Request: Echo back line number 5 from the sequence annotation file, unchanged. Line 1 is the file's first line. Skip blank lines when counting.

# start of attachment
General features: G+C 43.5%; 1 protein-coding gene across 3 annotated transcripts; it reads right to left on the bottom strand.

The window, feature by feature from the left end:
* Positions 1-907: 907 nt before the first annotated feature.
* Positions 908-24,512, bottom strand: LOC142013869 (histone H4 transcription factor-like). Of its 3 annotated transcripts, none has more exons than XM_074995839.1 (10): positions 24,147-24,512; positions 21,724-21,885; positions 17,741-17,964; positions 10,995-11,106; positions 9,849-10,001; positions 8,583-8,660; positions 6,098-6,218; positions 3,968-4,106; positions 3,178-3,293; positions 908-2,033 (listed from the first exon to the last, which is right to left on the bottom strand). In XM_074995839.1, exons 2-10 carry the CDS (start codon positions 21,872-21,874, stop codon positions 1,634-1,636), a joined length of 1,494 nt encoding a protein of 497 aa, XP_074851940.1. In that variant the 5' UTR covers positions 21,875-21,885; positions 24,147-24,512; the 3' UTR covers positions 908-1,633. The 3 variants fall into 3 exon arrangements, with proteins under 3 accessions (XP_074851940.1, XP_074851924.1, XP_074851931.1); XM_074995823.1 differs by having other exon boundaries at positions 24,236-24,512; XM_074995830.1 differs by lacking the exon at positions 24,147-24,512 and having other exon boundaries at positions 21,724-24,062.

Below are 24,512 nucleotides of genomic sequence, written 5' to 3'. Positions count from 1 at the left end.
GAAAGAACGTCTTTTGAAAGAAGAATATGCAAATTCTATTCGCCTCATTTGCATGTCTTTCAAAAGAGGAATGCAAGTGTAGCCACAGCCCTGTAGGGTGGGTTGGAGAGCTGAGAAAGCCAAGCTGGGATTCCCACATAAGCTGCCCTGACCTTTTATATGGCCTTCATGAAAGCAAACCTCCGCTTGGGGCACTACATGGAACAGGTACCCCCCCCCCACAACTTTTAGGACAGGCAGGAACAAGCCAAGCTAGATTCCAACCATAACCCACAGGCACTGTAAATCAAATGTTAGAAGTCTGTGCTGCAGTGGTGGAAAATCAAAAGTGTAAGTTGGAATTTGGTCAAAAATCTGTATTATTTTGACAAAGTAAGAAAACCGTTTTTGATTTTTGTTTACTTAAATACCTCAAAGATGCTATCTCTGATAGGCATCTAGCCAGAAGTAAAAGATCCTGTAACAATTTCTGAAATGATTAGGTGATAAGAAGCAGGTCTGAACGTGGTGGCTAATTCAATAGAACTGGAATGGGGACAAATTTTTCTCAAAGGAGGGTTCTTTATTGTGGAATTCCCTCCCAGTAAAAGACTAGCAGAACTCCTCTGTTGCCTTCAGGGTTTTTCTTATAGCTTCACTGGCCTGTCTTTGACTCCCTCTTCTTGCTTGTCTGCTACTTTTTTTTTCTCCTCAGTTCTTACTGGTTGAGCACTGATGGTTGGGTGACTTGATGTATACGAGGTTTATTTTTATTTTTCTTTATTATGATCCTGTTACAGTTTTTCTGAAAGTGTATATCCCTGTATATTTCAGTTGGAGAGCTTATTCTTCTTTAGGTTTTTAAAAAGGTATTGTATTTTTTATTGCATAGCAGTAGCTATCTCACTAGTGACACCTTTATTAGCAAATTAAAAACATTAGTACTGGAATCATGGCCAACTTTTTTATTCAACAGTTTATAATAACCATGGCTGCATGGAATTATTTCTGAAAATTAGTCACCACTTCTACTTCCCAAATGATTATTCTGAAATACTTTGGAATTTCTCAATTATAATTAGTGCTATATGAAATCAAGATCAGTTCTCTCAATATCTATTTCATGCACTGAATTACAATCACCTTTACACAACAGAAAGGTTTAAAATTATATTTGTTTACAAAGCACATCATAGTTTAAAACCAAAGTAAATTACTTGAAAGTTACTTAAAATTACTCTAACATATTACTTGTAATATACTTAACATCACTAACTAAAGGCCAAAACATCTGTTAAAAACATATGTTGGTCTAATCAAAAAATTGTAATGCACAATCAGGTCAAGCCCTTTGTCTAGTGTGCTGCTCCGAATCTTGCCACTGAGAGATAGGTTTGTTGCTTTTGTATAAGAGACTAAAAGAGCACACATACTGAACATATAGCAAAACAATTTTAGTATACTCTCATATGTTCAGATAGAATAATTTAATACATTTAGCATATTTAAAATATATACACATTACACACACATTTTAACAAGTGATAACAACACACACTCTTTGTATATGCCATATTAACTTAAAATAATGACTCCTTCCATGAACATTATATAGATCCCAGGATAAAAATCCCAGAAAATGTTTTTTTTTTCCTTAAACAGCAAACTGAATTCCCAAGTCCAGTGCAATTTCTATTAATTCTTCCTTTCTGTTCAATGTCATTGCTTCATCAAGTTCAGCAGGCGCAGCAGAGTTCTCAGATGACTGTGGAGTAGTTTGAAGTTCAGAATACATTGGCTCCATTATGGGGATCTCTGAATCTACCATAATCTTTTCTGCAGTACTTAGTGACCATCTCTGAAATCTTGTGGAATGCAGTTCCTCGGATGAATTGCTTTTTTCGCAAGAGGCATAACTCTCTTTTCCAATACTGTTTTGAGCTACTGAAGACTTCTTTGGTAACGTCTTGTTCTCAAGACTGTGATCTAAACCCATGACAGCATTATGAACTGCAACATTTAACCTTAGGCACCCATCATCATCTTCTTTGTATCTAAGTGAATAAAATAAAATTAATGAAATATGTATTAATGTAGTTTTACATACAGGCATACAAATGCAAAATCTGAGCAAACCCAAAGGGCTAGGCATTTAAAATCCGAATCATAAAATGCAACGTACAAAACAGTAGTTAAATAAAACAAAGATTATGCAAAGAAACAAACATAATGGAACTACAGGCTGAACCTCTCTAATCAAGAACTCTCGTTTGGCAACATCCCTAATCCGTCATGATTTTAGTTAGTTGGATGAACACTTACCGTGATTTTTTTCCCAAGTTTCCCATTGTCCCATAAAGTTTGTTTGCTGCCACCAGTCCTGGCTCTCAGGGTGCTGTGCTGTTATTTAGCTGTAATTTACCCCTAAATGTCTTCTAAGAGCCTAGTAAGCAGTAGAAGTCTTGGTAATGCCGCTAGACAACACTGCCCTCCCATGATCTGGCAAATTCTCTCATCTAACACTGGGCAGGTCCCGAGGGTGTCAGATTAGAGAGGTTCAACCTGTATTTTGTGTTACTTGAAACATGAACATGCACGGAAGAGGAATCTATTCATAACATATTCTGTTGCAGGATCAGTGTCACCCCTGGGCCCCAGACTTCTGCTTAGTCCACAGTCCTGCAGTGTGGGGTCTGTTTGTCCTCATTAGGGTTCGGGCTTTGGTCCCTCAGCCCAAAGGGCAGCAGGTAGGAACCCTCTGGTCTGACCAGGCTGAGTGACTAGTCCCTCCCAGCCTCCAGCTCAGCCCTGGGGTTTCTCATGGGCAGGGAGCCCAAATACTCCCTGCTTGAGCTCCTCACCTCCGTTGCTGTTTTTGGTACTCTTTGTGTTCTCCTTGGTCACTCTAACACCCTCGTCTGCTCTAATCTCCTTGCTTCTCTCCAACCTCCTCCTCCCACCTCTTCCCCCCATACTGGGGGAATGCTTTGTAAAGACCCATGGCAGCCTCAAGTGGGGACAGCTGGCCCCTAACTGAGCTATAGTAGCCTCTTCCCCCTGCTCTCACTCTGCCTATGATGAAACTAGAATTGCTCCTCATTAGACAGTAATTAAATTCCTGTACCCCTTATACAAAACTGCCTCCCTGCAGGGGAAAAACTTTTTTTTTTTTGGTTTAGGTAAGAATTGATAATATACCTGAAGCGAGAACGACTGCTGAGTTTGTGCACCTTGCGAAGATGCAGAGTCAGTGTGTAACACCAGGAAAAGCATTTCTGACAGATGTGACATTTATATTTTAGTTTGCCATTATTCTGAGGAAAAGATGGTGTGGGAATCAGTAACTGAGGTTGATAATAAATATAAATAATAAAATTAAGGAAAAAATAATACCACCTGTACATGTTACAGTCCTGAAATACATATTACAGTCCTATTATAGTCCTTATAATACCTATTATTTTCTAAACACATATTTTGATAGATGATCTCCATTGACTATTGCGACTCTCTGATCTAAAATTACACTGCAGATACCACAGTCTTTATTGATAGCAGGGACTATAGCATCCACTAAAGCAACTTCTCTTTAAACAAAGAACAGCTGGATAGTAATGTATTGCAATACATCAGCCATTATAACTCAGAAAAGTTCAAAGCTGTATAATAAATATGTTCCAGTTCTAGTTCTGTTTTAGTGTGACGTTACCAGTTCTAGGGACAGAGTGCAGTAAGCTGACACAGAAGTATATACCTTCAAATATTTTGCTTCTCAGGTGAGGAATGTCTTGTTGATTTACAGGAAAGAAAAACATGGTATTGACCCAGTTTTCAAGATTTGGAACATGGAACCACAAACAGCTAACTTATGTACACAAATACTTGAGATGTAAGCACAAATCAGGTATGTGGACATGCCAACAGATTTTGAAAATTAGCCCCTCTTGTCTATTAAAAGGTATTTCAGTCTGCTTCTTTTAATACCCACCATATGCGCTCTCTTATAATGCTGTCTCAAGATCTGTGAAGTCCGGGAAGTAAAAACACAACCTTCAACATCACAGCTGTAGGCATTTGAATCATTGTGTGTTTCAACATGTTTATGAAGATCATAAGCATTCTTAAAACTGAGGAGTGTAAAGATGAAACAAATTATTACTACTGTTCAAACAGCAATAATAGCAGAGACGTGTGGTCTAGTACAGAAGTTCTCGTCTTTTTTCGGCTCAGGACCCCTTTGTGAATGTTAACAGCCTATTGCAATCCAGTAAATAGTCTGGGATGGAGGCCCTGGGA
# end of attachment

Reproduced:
Below are 24,512 nucleotides of genomic sequence, written 5' to 3'. Positions count from 1 at the left end.